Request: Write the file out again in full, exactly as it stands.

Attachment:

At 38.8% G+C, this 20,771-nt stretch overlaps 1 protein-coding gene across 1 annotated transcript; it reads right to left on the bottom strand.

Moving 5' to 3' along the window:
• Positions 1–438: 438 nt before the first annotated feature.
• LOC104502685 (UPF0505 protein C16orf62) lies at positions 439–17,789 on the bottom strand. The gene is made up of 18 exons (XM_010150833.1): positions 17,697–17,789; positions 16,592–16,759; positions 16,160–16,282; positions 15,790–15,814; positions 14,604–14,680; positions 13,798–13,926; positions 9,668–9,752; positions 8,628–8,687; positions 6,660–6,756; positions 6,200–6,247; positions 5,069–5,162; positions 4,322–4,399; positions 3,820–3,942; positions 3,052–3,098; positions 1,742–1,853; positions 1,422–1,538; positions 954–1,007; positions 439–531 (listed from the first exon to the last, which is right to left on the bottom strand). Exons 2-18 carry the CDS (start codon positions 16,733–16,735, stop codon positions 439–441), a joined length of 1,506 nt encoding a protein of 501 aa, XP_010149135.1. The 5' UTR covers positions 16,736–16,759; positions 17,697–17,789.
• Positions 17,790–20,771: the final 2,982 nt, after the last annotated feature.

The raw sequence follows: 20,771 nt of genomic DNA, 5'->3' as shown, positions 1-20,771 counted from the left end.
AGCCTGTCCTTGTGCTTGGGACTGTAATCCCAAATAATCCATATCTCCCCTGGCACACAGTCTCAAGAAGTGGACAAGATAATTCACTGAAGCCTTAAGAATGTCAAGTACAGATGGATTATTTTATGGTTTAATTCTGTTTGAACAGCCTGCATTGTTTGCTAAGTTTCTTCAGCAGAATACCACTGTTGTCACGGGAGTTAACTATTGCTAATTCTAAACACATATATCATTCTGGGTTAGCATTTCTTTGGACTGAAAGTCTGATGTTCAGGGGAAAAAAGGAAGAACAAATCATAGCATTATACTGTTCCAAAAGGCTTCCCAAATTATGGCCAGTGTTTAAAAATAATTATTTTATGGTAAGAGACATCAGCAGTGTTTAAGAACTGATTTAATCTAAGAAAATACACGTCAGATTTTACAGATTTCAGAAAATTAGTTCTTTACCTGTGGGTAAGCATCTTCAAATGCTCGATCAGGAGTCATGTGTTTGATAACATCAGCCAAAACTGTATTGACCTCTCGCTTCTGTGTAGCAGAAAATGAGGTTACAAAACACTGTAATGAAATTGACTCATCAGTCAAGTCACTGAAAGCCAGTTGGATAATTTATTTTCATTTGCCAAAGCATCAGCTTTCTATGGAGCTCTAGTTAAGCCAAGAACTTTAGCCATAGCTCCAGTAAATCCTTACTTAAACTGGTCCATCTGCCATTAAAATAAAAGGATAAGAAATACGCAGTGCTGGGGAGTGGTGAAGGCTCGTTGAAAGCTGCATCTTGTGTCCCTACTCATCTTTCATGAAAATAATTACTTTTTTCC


At 38.8% G+C, this 20,771-nt stretch overlaps 1 protein-coding gene across 1 annotated transcript; it reads right to left on the bottom strand.

Moving 5' to 3' along the window:
• Positions 1–438: 438 nt before the first annotated feature.
• LOC104502685 (UPF0505 protein C16orf62) lies at positions 439–17,789 on the bottom strand. The gene is made up of 18 exons (XM_010150833.1): positions 17,697–17,789; positions 16,592–16,759; positions 16,160–16,282; positions 15,790–15,814; positions 14,604–14,680; positions 13,798–13,926; positions 9,668–9,752; positions 8,628–8,687; positions 6,660–6,756; positions 6,200–6,247; positions 5,069–5,162; positions 4,322–4,399; positions 3,820–3,942; positions 3,052–3,098; positions 1,742–1,853; positions 1,422–1,538; positions 954–1,007; positions 439–531 (listed from the first exon to the last, which is right to left on the bottom strand). Exons 2-18 carry the CDS (start codon positions 16,733–16,735, stop codon positions 439–441), a joined length of 1,506 nt encoding a protein of 501 aa, XP_010149135.1. The 5' UTR covers positions 16,736–16,759; positions 17,697–17,789.
• Positions 17,790–20,771: the final 2,982 nt, after the last annotated feature.

The raw sequence follows: 20,771 nt of genomic DNA, 5'->3' as shown, positions 1-20,771 counted from the left end.
AGCCTGTCCTTGTGCTTGGGACTGTAATCCCAAATAATCCATATCTCCCCTGGCACACAGTCTCAAGAAGTGGACAAGATAATTCACTGAAGCCTTAAGAATGTCAAGTACAGATGGATTATTTTATGGTTTAATTCTGTTTGAACAGCCTGCATTGTTTGCTAAGTTTCTTCAGCAGAATACCACTGTTGTCACGGGAGTTAACTATTGCTAATTCTAAACACATATATCATTCTGGGTTAGCATTTCTTTGGACTGAAAGTCTGATGTTCAGGGGAAAAAAGGAAGAACAAATCATAGCATTATACTGTTCCAAAAGGCTTCCCAAATTATGGCCAGTGTTTAAAAATAATTATTTTATGGTAAGAGACATCAGCAGTGTTTAAGAACTGATTTAATCTAAGAAAATACACGTCAGATTTTACAGATTTCAGAAAATTAGTTCTTTACCTGTGGGTAAGCATCTTCAAATGCTCGATCAGGAGTCATGTGTTTGATAACATCAGCCAAAACTGTATTGACCTCTCGCTTCTGTGTAGCAGAAAATGAGGTTACAAAACACTGTAATGAAATTGACTCATCAGTCAAGTCACTGAAAGCCAGTTGGATAATTTATTTTCATTTGCCAAAGCATCAGCTTTCTATGGAGCTCTAGTTAAGCCAAGAACTTTAGCCATAGCTCCAGTAAATCCTTACTTAAACTGGTCCATCTGCCATTAAAATAAAAGGATAAGAAATACGCAGTGCTGGGGAGTGGTGAAGGCTCGTTGAAAGCTGCATCTTGTGTCCCTACTCATCTTTCATGAAAATAATTACTTTTTTCC